Can Art Therapists Work Online?
If you are an Art Therapist, Art Psychotherapist, or Integrative Arts Psychotherapist, your training will have been entirely focused on working with clients in the room. The pandemic changed all that, and we were all suddenly flung into working online. Up until then (or perhaps still now), you may have received little or no training on online matters, such as what should be on your website, and how to manage social media as a therapist.
As well as being a UKCP registered Integrative Arts Psychotherapist, and an HCPC registered Art Psychotherapist, I also have a Diploma in Online Therapy, and a diploma in Online Supervision too. I’d like to share a few tips here with you. I also recommend you read my chapter ‘Online Integrative Arts Psychotherapy’ which goes into more detail about how I work online with clients. This chapter can be found in the book ‘Integrative Arts Psychotherapy’ by Claire Louise Vaculik and Gary Nash (eds.) (Routledge, 2022).Useful information for Art Therapists who are starting to work online Click To Tweet
Eight Important Things to Consider Before Offering Online Therapy:
1) Professional Indemnity Insurance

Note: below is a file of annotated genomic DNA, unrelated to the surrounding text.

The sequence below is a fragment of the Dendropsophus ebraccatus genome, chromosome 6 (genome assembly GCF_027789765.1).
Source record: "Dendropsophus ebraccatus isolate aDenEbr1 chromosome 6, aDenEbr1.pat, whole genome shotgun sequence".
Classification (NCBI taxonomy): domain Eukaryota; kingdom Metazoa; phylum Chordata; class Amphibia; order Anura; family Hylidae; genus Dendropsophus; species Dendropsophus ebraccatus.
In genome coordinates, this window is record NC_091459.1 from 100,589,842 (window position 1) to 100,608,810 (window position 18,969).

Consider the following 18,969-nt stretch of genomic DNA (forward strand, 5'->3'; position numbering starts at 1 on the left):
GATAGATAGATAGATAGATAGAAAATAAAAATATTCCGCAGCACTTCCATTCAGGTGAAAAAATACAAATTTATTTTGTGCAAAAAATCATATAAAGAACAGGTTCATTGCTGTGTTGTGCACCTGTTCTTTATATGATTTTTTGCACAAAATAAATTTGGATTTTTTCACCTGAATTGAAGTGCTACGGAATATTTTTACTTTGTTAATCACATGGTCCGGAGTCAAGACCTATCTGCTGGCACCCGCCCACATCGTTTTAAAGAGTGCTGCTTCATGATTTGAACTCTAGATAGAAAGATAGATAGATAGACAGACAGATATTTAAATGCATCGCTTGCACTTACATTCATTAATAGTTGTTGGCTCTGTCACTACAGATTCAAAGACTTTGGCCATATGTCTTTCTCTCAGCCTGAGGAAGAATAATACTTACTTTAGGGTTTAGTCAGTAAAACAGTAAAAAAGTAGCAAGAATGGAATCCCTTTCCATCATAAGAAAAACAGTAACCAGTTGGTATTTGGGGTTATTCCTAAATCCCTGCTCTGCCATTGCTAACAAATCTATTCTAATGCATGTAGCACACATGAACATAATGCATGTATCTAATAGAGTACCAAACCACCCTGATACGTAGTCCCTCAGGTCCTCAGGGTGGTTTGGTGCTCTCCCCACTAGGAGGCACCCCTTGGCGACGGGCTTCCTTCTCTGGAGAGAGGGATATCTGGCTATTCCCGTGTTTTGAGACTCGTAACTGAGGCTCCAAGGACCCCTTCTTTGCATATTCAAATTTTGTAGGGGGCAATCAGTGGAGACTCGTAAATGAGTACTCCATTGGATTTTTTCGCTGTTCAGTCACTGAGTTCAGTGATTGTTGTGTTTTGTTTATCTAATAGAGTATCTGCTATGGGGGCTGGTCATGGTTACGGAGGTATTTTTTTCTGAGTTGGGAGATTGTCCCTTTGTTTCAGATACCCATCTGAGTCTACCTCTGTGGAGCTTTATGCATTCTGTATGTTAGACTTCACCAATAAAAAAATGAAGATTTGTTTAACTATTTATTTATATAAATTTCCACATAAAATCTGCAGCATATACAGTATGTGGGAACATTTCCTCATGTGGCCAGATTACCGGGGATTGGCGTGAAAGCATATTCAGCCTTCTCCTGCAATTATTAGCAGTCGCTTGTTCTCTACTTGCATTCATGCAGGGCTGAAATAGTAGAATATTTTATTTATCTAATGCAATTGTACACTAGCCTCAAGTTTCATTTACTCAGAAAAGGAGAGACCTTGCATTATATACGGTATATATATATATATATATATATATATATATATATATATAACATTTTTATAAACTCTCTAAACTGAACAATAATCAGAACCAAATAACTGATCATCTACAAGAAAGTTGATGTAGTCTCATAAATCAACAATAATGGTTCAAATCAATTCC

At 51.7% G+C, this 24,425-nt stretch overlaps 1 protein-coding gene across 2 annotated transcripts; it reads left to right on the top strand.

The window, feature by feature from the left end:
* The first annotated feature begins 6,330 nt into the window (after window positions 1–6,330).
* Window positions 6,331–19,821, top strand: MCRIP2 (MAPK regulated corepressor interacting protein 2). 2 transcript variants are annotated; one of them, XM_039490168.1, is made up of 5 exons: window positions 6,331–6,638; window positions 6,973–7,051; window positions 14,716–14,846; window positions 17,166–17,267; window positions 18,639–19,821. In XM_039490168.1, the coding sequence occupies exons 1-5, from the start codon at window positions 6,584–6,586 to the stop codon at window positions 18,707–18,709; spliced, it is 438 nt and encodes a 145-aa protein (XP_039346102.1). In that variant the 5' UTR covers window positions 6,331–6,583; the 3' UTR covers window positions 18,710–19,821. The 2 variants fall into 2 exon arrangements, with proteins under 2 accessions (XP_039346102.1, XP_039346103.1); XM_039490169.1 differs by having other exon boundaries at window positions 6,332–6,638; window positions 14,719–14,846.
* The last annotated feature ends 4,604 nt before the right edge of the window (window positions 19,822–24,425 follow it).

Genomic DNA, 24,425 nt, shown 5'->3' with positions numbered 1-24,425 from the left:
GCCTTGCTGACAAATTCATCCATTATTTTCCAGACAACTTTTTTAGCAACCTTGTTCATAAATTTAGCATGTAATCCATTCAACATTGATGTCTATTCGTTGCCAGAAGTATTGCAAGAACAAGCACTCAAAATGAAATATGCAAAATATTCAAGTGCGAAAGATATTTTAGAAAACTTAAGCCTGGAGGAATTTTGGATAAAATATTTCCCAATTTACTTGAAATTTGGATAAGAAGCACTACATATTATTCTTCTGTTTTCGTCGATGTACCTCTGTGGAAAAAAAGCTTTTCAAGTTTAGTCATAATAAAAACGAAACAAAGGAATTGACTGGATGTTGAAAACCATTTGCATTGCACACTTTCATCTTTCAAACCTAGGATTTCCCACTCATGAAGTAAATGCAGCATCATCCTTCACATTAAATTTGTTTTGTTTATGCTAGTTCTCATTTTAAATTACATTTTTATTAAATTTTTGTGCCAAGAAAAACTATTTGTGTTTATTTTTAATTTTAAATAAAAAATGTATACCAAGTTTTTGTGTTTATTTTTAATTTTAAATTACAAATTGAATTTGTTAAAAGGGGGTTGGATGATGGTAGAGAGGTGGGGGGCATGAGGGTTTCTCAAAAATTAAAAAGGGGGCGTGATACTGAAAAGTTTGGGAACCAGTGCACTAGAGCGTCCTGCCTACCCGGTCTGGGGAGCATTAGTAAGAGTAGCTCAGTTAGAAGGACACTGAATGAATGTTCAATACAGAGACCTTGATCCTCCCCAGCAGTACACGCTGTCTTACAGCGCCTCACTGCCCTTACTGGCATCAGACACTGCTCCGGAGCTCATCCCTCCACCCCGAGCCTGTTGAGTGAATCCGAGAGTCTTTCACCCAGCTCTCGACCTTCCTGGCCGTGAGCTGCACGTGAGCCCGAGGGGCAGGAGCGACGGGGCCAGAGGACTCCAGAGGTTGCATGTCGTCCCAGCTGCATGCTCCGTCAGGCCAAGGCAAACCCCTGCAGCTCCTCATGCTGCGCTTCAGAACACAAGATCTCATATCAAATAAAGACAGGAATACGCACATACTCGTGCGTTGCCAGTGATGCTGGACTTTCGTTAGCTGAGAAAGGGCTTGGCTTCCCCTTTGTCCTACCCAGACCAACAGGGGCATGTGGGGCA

Are you fully insured to work online? Most psychotherapy and counselling insurers cover online working, but some policies may not, so if you’re unsure, give them a call, or check their website, and ask about any restrictions they may have. Also: one important thing to know is that insurers in the UK are unlikely to cover you to work with a client who is in the USA or Canada, as each State has its own legal guidelines regarding who can work with their residents.
2) What Platform to Use
For video therapy, there are many options. Choose a platform that has really good security and doesn’t send information anywhere else — many therapists use Zoom. FaceTime has recently been recommended to me as a suitable option for online therapy (if both therapist and client happen to have an Apple device). Always make sure everything is password-protected, and update software and hardware regularly. Please note that things change fast, so a platform that was considered suitable for therapy a week ago may not now be recommended. Check the ACTO website for information.